Can the working class live without Astro, Internet?

-A +A

KUALA LUMPUR: Have Internet connection plans, mobile data packages and Astro become as indispensable as mobile phones, computers and cars?

The Malaysian Insider spoke to several families in the Klang Valley and Penang on whether these services are things that even low-income families cannot do without.

What emerges is a picture of how these “luxuries” compensate for the inability of low wage earners to provide other things such as recreation or childcare for their children.

Ghafar Mohamad, who lives in Klang, Selangor, believes that any family with secondary school students like his own cannot do without an Internet plan.

“Primary schoolchildren nowadays have homework which requires them to go on the Internet,” said the 52-year-old business consultant with four children. Three are between the ages of 11 and 16.

Ghafar himself needs to go online for work, so the family spends RM68 a month on a basic Internet plan. Since he and his wife bring in about RM 6,500 a month, he is willing to ensure their children do not have to rely on cybercafes.

“With cybercafes, you’re not sure what they are doing there. At least with home Internet, you can monitor what they’re surfing.”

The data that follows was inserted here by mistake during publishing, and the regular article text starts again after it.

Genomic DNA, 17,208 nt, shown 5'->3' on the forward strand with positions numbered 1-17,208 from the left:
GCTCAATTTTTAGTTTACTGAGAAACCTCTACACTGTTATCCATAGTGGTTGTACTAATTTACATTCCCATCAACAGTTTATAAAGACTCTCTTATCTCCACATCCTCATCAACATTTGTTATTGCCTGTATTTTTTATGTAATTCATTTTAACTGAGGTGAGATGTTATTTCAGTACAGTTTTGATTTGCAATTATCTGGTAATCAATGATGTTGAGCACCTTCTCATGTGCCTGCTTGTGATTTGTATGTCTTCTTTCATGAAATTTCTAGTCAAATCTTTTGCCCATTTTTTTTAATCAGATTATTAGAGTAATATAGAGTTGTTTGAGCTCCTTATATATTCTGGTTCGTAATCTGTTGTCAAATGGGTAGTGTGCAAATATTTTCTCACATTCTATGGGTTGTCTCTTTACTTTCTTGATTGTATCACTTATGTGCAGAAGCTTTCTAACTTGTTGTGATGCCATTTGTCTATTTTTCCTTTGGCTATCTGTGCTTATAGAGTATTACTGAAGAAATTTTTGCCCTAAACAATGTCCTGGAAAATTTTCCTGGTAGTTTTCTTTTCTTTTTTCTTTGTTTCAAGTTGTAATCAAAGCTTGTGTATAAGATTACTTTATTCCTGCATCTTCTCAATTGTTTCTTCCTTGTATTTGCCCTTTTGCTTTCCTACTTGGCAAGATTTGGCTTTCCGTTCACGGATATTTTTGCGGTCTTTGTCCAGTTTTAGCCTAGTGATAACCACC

His sentiment was shared by all but one of the 13 families interviewed. The only household that did not need the web was Tee Seng Yean’s. The 78-year-old has no children or grandchildren living with him.

Even fathers who cannot afford a home Internet connection, like as Ojaran Fakharurrazi Omar, 37, from Penang, are willing to shell out money for their children to use a cybercafe, despite the risks.

“I have given my son money to use the cybercafe for Internet access to get his schoolwork done,” said Ojaran, of his nine-year-old.

Datuk Paul Selvaraj of consumer group Fomca said as the Internet has become a primary method of communication for school and work, it could be considered a necessity.

“But there are still issues of how much [bandwidth] is a necessity and what people use it for. The government should consider regulating the industry so that there is a basic package that can be offered to low-income families,” he said.

When it came to Astro, the number of households who thought it was a necessity was about the same as those who felt an Internet connection was necessary.

Those with Astro said that in this day and age, television viewing is almost impossible without it.

Ghafar had an interesting take on why his family needs Astro.

“You save on other forms of entertainment. You don’t need to spend on movies anymore and it helps keeps your children at home instead of having them wandering around so they can get kidnapped.” — Please see The Malaysian Insider for the full report.

This article first appeared in The Edge Financial Daily, on September 5, 2014.